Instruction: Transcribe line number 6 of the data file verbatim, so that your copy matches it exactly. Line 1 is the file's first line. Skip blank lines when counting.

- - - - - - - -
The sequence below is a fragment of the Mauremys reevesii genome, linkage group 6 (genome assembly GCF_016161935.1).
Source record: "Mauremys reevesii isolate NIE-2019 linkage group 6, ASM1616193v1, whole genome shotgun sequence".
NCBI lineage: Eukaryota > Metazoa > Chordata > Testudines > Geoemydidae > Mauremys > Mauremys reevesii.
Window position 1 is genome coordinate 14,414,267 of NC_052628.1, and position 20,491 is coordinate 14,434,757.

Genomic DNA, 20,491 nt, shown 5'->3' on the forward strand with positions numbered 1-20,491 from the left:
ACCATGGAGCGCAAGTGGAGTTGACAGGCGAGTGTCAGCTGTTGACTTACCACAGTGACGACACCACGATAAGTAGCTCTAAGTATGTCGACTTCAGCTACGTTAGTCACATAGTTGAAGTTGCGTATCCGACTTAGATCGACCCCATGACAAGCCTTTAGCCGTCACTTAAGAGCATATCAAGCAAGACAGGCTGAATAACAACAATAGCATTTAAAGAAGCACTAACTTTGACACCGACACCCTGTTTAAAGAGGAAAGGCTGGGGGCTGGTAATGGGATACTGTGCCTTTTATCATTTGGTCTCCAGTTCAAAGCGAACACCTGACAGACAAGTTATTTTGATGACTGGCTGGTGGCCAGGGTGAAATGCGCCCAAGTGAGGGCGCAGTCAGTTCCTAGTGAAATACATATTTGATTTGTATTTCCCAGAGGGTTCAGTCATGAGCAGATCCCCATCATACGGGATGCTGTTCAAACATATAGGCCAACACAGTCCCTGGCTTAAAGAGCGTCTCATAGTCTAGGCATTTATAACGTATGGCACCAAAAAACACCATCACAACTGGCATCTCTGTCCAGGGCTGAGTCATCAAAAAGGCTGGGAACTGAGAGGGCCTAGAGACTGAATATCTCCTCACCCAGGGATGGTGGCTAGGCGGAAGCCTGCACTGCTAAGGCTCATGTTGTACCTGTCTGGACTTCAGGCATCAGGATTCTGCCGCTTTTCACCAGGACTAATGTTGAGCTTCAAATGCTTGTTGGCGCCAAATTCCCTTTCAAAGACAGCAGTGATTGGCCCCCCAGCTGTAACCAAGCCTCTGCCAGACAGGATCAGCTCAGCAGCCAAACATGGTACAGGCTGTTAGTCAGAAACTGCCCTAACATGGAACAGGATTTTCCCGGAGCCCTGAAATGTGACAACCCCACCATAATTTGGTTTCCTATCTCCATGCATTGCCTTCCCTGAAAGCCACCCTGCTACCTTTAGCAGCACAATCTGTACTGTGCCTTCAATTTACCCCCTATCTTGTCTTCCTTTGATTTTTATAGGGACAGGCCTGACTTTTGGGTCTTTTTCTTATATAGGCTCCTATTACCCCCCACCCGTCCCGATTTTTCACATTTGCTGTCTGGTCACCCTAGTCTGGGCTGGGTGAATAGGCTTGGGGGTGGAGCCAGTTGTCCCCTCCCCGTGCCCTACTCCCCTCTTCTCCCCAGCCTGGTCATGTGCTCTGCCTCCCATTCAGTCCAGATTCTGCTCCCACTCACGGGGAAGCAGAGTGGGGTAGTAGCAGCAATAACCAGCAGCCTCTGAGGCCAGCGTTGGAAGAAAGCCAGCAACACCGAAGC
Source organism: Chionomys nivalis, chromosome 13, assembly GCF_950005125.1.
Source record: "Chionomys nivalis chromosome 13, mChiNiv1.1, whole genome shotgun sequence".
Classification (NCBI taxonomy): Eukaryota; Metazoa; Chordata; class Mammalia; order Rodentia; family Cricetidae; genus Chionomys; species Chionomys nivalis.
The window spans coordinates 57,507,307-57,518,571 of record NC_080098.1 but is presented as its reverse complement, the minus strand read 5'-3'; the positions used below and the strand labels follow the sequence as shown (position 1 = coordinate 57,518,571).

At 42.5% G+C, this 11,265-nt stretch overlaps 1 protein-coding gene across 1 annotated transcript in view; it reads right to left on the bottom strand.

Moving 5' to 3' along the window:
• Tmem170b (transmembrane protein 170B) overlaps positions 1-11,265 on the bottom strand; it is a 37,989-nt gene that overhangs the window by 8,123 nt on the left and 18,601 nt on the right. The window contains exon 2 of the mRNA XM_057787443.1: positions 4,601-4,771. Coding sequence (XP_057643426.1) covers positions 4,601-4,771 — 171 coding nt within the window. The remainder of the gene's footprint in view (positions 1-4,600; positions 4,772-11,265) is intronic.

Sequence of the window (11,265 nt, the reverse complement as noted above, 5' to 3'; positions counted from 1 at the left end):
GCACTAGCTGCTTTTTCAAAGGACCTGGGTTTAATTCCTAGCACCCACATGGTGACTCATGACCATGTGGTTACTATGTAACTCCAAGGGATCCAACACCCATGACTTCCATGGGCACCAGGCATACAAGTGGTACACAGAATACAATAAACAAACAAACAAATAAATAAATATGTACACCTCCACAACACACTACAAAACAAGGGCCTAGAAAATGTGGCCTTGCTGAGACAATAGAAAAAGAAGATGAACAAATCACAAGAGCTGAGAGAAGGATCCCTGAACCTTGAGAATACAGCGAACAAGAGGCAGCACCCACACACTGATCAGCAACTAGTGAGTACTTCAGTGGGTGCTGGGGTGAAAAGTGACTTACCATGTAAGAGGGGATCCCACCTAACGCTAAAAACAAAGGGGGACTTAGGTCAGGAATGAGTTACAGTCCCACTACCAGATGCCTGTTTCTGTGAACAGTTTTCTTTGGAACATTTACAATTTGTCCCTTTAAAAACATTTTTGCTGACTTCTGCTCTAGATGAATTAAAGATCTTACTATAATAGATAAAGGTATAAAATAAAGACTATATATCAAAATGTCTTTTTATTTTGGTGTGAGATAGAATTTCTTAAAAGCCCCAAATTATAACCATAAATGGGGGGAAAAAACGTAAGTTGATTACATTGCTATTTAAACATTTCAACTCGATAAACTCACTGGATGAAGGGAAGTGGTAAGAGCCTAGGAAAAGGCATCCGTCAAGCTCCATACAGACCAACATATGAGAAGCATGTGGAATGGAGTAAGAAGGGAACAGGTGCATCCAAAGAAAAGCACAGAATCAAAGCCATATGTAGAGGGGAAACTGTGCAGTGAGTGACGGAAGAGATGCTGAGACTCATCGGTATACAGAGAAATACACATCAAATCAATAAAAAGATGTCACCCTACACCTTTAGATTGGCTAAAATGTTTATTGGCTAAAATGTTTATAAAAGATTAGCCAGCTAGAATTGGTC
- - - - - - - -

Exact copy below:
ACCATGGAGCGCAAGTGGAGTTGACAGGCGAGTGTCAGCTGTTGACTTACCACAGTGACGACACCACGATAAGTAGCTCTAAGTATGTCGACTTCAGCTACGTTAGTCACATAGTTGAAGTTGCGTATCCGACTTAGATCGACCCCATGACAAGCCTTTAGCCGTCACTTAAGAGCATATCAAGCAAGACAGGCTGAATAACAACAATAGCATTTAAAGAAGCACTAACTTTGACACCGACACCCTGTTTAAAGAGGAAAGGCTGGGGGCTGGTAATGGGATACTGTGCCTTTTATCATTTGGTCTCCAGTTCAAAGCGAACACCTGACAGACAAGTTATTTTGATGACTGGCTGGTGGCCAGGGTGAAATGCGCCCAAGTGAGGGCGCAGTCAGTTCCTAGTGAAATACATATTTGATTTGTATTTCCCAGAGGGTTCAGTCATGAGCAGATCCCCATCATACGGGATGCTGTTCAAACATATAGGCCAACACAGTCCCTGGCTTAAAGAGCGTCTCATAGTCTAGGCATTTATAACGTATGGCACCAAAAAACACCATCACAACTGGCATCTCTGTCCAGGGCTGAGTCATCAAAAAGGCTGGGAACTGAGAGGGCCTAGAGACTGAATATCTCCTCACCCAGGGATGGTGGCTAGGCGGAAGCCTGCACTGCTAAGGCTCATGTTGTACCTGTCTGGACTTCAGGCATCAGGATTCTGCCGCTTTTCACCAGGACTAATGTTGAGCTTCAAATGCTTGTTGGCGCCAAATTCCCTTTCAAAGACAGCAGTGATTGGCCCCCCAGCTGTAACCAAGCCTCTGCCAGACAGGATCAGCTCAGCAGCCAAACATGGTACAGGCTGTTAGTCAGAAACTGCCCTAACATGGAACAGGATTTTCCCGGAGCCCTGAAATGTGACAACCCCACCATAATTTGGTTTCCTATCTCCATGCATTGCCTTCCCTGAAAGCCACCCTGCTACCTTTAGCAGCACAATCTGTACTGTGCCTTCAATTTACCCCCTATCTTGTCTTCCTTTGATTTTTATAGGGACAGGCCTGACTTTTGGGTCTTTTTCTTATATAGGCTCCTATTACCCCCCACCCGTCCCGATTTTTCACATTTGCTGTCTGGTCACCCTAGTCTGGGCTGGGTGAATAGGCTTGGGGGTGGAGCCAGTTGTCCCCTCCCCGTGCCCTACTCCCCTCTTCTCCCCAGCCTGGTCATGTGCTCTGCCTCCCATTCAGTCCAGATTCTGCTCCCACTCACGGGGAAGCAGAGTGGGGTAGTAGCAGCAATAACCAGCAGCCTCTGAGGCCAGCGTTGGAAGAAAGCCAGCAACACCGAAGC